Long and winding road for law firms as GM creates legal production line
15 June 2009 | By Margaret Taylor
7 February 2013
28 January 2013
30 October 2013
10 June 2013
28 May 2013
GM’s crash and US govt rescue throws up some tricky issues on both sides of the Atlantic. By Margaret Taylor
The world has got used to bad news over the past few months. When Lehman Brothers crashed last September, taking a raft of financial institutions with it, there was a feeling of panic in the air as every economy across the globe felt the repercussions. While the news was hugely damaging to the global economy, for a select band of transatlantic law firms - Linklaters and Sullivan & Cromwell among them - it resulted in instruction after instruction on top-quality mandates.
News of General Motors’ (GM) collapse and subsequent US government bail out did not instil quite the same sense of Armageddon as the banking crisis did, but for the law firms involved, the mandates are just as coveted (see box for the list of firms involved in the GM collapse and rescue). For the average man in the street the impact could actually be more acute.
DLA Piper insolvency partner Huw Dolphin, who is acting for a number of GM’s European suppliers, says: “Lehman was unprecedented, but banks don’t impact on many people’s worlds. GM does - it might be the jeep you’re driving or the garage down the road.”
Just as the collapse of countless financial institutions had a knock-on effect in the wider economy, with numerous businesses on both sides of the Atlantic falling into administration in the succeeding months, Dolphin believes that many of the suppliers that rely on GM for business could now face insolvency themselves.
That said, Denton Wilde Sapte insolvency head Mark Andrews feels that the impact from the collapse of GM (which along with fellow car manufacturer Chrysler received billions of dollars of US state loans in a bid to avoid bankruptcy) will be less severe because it is a US company.
“The US culture around Chapter 11 [GM filed for government-assisted bankruptcy protection on 1 June] means that it’s well understood by all stakeholders, and directors of troubled companies reach out for it readily.
“By contrast, administration is seen in the UK as so instantly value-destructive that a temporary filing for a business of comparable size would be discounted as an impossibility. We have no equivalent of debtor-in-possession financing, so short-term survival will be dependent upon continued support from existing lenders.
“The US stay on enforcement action, unlike ours, prevents the termination of contracts by customers and suppliers simply on grounds of insolvency.”
Despite this, the reorganised company that is expected to emerge from the Chapter 11 process later this year will bear little resemblance to the original GM, and while bankruptcy protection has helped buy the US business some time, it does not apply to the company’s large European arm. While Canadian company Magna International has stepped in with a rescue bid for GM Europe, which includes German business Opel and Vauxhall in the UK, for the lawyers involved these deals are far from straightforward.
As one City partner points out, while corporate insolvencies in general are quite predictable, in the case of GM politics are at play, which adds an extra level of uncertainty.
“When you get into the sphere of such a huge failure, governments are going to have direct involvement,” the partner says. “It’s very difficult to get a clear idea of where this bankruptcy is going to go.”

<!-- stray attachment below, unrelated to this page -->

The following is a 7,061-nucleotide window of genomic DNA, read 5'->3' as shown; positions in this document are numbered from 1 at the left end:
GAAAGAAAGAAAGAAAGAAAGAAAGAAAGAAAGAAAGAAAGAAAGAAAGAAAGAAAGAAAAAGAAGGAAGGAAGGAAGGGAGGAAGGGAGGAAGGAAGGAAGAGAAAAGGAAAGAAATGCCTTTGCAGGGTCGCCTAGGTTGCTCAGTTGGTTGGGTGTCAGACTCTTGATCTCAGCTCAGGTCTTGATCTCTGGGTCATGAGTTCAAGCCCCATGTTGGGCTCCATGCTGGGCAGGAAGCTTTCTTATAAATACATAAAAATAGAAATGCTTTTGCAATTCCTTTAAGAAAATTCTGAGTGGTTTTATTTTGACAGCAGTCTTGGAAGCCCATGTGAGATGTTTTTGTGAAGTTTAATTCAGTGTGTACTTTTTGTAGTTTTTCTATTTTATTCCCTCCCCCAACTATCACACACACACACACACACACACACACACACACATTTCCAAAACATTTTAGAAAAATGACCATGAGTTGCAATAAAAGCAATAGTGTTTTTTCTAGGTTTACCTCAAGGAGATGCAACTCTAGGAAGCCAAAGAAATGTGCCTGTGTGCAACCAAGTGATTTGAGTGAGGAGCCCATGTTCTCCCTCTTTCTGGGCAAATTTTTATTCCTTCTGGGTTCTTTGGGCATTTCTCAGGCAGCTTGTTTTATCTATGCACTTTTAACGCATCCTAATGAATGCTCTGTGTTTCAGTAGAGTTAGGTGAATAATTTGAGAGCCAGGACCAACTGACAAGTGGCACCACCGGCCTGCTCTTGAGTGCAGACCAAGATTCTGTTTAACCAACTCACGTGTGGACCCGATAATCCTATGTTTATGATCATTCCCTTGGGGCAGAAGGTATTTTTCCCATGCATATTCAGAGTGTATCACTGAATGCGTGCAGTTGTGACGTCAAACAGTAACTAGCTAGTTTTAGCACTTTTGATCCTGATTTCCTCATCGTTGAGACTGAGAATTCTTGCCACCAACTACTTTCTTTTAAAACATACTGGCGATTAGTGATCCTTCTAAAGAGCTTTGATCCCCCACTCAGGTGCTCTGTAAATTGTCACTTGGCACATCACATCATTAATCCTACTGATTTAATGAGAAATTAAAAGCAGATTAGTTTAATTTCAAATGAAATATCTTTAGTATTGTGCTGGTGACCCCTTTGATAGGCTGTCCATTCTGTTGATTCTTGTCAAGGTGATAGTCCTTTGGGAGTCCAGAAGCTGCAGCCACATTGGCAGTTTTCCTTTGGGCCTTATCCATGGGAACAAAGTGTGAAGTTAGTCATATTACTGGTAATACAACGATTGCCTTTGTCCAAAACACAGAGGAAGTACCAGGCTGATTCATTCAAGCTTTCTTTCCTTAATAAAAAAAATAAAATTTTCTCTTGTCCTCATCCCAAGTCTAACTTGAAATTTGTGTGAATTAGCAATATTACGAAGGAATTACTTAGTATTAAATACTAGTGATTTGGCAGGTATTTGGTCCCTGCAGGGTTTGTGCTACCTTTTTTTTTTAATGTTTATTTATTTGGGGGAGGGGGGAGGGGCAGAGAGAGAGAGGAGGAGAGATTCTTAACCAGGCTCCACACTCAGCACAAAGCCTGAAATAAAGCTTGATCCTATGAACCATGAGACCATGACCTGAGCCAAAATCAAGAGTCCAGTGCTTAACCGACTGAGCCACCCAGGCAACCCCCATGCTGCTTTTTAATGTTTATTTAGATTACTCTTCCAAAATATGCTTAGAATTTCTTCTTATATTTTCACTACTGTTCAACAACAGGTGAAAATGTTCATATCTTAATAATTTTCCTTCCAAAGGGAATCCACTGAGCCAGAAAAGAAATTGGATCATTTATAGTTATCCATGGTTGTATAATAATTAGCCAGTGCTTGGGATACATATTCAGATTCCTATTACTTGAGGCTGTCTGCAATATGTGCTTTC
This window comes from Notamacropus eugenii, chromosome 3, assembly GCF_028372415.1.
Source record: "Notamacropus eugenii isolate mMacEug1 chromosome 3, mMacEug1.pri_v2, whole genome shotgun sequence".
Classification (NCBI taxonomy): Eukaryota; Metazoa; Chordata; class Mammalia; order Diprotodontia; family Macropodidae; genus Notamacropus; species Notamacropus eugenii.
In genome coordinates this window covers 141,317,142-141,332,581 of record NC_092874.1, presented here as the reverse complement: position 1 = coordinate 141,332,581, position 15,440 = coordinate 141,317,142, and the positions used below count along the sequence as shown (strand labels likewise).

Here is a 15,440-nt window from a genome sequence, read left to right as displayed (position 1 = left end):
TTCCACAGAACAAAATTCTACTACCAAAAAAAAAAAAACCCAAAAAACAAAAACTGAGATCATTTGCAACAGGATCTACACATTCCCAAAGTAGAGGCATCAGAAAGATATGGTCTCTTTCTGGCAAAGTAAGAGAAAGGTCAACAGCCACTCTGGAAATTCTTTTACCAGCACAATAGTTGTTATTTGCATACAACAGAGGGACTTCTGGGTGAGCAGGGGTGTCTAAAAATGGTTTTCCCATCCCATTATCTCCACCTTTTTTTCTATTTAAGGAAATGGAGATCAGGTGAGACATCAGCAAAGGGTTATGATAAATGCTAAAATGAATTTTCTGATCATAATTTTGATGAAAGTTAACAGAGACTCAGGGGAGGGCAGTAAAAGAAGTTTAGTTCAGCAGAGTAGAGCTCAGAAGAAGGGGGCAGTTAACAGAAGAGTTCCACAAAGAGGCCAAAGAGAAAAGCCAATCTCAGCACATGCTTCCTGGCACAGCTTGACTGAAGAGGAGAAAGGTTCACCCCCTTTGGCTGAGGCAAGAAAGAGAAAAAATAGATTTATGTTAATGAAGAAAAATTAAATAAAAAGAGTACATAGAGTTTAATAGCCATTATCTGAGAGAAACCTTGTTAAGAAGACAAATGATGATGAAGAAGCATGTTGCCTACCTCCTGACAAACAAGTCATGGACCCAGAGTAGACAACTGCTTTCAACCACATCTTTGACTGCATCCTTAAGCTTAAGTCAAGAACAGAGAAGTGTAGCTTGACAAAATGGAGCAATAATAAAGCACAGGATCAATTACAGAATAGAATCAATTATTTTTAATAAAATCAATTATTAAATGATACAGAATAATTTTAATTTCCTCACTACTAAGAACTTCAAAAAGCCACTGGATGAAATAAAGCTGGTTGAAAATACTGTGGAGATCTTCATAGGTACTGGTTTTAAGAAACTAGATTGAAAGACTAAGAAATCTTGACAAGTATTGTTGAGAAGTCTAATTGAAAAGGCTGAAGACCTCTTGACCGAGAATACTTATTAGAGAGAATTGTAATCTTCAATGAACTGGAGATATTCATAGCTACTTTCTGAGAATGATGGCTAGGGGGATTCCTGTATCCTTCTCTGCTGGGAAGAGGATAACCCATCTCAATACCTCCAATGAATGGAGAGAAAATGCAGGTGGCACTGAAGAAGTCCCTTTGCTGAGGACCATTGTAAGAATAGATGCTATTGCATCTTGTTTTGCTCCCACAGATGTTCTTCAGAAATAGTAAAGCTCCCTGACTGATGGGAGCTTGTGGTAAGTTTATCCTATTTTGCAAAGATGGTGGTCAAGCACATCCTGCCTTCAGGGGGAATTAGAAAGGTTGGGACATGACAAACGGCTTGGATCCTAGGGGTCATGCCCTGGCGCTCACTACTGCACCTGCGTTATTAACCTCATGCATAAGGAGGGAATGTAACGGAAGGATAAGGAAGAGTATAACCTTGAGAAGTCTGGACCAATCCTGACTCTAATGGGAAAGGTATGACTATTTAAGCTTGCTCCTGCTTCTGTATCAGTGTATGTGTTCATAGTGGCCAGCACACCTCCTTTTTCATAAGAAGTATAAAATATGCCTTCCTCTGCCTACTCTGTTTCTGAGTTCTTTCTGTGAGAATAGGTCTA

Although political wrangling is still ongoing in Europe - UK Business Secretary Peter Mandelson is keen for Magna to avoid as many UK job losses as possible - Dolphin at DLA Piper points out that the timing of deals such as the Magna one can be an issue for the lawyers involved.
“These sorts of deals don’t have a huge amount of time available,” he explains. “There’s a limit to how much can be achieved in such a short period.”
There is a long way to go before GM - a too-large-to-fail US company with global reach - is fully restructured. For the law firms involved, the months ahead are sure to be challenging.
Firms acting on GM issues
General Motors Corporation
Weil Gotshal & Manges partners Harvey Miller and Stephen Karotkin advising on negotiations with lenders, union members and the US government.
Dewey & LeBoeuf restructuring co-head Martin Bienenstock advising on aspects of the Chapter 11 filing.
Baker & McKenzie London corporate partner Charles Whiteford and Berlin corporate partner Peter Wessels advising on M&A.
Honigman Miller Schwartz & Cohn partner Norman Beitner advising on the sale of Hummer.
Clifford Chance Frankfurt partner Kolja von Bismarck and corporate counsel Stefan Sax advising on the restructuring of the business.
Weil Gotshal & Manges UK head Mike Francies advising on the UK aspects of the restructuring.
Gleiss Lutz partner Ulrich Soltesz advising on EU and state aid issues.
Baker & McKenzie German employment partner Guenther Heckelmann advising on employment and company law.
GM creditors and suppliers
Shearman & Sterling bankruptcy and reorganisation head Douglas Bartner.
DLA Piper insolvency partner Huw Dolphin.
Cadwalader Wickersham & Taft restructuring co-chair John Rapisardi and private equity head Ronald Hopkinson advising on GM bankruptcy.
Federal Republic of Germany
Shearman & Sterling partner Harald Selzner.
Gleiss Lutz Frankfurt partner Wolfgang Bosch advising on bid for GM Europe businesses.
Wellensiek Frankfurt partner Alfred Hagebusch advising company’s management.
Apitzsch partner Wolfgang Apitzsch advising the workers’ council.
Hengeler Mueller M&A partner Ingo Kloecker advising on the trustee structure between GM and Germany. Also advising on bridging loan.
Sichuan Tengzhong Heavy Industrial Machinery Co (acquired Hummer)
Shearman & Sterling Hong Kong partner Paul Strecker and Beijing partner Lee Edwards.
Chinese firm Jun He Law Offices.